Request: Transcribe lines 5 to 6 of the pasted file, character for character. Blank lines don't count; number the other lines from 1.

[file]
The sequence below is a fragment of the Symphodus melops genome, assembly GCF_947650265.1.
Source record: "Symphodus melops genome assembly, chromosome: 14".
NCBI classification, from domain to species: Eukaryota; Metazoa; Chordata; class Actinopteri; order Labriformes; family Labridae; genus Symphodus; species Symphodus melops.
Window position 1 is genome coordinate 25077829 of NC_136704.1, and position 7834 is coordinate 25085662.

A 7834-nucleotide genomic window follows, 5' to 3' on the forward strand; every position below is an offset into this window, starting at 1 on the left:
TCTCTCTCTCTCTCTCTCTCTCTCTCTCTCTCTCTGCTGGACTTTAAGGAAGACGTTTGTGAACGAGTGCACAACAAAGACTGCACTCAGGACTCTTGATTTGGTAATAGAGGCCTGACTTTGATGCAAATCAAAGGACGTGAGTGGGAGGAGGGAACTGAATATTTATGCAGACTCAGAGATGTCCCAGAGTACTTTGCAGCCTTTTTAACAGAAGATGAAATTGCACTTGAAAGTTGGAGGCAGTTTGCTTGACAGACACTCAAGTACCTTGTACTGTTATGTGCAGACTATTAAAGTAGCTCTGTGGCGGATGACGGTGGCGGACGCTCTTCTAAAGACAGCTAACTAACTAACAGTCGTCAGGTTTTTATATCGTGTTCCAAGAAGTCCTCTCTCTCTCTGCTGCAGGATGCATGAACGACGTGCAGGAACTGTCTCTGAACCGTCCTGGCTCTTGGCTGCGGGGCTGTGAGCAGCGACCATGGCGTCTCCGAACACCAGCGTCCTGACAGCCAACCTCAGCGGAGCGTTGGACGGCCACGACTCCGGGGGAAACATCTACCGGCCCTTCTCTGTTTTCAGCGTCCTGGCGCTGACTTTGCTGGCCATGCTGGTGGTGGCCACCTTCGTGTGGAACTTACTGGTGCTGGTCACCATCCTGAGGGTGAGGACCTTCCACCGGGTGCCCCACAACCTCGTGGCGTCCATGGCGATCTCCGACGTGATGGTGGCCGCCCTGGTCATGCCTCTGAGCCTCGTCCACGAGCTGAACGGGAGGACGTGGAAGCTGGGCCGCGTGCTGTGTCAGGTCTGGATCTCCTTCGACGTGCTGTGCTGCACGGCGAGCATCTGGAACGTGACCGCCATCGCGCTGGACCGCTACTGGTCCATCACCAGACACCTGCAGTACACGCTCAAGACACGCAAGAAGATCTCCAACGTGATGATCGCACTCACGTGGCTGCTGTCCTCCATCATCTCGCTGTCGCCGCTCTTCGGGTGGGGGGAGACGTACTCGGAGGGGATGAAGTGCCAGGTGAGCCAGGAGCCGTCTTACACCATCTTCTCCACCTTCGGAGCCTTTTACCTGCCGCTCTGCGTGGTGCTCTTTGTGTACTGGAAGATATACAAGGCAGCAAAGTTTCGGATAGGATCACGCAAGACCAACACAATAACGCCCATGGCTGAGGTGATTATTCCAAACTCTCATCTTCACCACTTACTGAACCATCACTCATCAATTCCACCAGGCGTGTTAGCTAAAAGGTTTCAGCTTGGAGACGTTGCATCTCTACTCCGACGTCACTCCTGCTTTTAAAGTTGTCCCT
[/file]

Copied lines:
A 7834-nucleotide genomic window follows, 5' to 3' on the forward strand; every position below is an offset into this window, starting at 1 on the left:
TCTCTCTCTCTCTCTCTCTCTCTCTCTCTCTCTCTGCTGGACTTTAAGGAAGACGTTTGTGAACGAGTGCACAACAAAGACTGCACTCAGGACTCTTGATTTGGTAATAGAGGCCTGACTTTGATGCAAATCAAAGGACGTGAGTGGGAGGAGGGAACTGAATATTTATGCAGACTCAGAGATGTCCCAGAGTACTTTGCAGCCTTTTTAACAGAAGATGAAATTGCACTTGAAAGTTGGAGGCAGTTTGCTTGACAGACACTCAAGTACCTTGTACTGTTATGTGCAGACTATTAAAGTAGCTCTGTGGCGGATGACGGTGGCGGACGCTCTTCTAAAGACAGCTAACTAACTAACAGTCGTCAGGTTTTTATATCGTGTTCCAAGAAGTCCTCTCTCTCTCTGCTGCAGGATGCATGAACGACGTGCAGGAACTGTCTCTGAACCGTCCTGGCTCTTGGCTGCGGGGCTGTGAGCAGCGACCATGGCGTCTCCGAACACCAGCGTCCTGACAGCCAACCTCAGCGGAGCGTTGGACGGCCACGACTCCGGGGGAAACATCTACCGGCCCTTCTCTGTTTTCAGCGTCCTGGCGCTGACTTTGCTGGCCATGCTGGTGGTGGCCACCTTCGTGTGGAACTTACTGGTGCTGGTCACCATCCTGAGGGTGAGGACCTTCCACCGGGTGCCCCACAACCTCGTGGCGTCCATGGCGATCTCCGACGTGATGGTGGCCGCCCTGGTCATGCCTCTGAGCCTCGTCCACGAGCTGAACGGGAGGACGTGGAAGCTGGGCCGCGTGCTGTGTCAGGTCTGGATCTCCTTCGACGTGCTGTGCTGCACGGCGAGCATCTGGAACGTGACCGCCATCGCGCTGGACCGCTACTGGTCCATCACCAGACACCTGCAGTACACGCTCAAGACACGCAAGAAGATCTCCAACGTGATGATCGCACTCACGTGGCTGCTGTCCTCCATCATCTCGCTGTCGCCGCTCTTCGGGTGGGGGGAGACGTACTCGGAGGGGATGAAGTGCCAGGTGAGCCAGGAGCCGTCTTACACCATCTTCTCCACCTTCGGAGCCTTTTACCTGCCGCTCTGCGTGGTGCTCTTTGTGTACTGGAAGATATACAAGGCAGCAAAGTTTCGGATAGGATCACGCAAGACCAACACAATAACGCCCATGGCTGAGGTGATTATTCCAAACTCTCATCTTCACCACTTACTGAACCATCACTCATCAATTCCACCAGGCGTGTTAGCTAAAAGGTTTCAGCTTGGAGACGTTGCATCTCTACTCCGACGTCACTCCTGCTTTTAAAGTTGTCCCT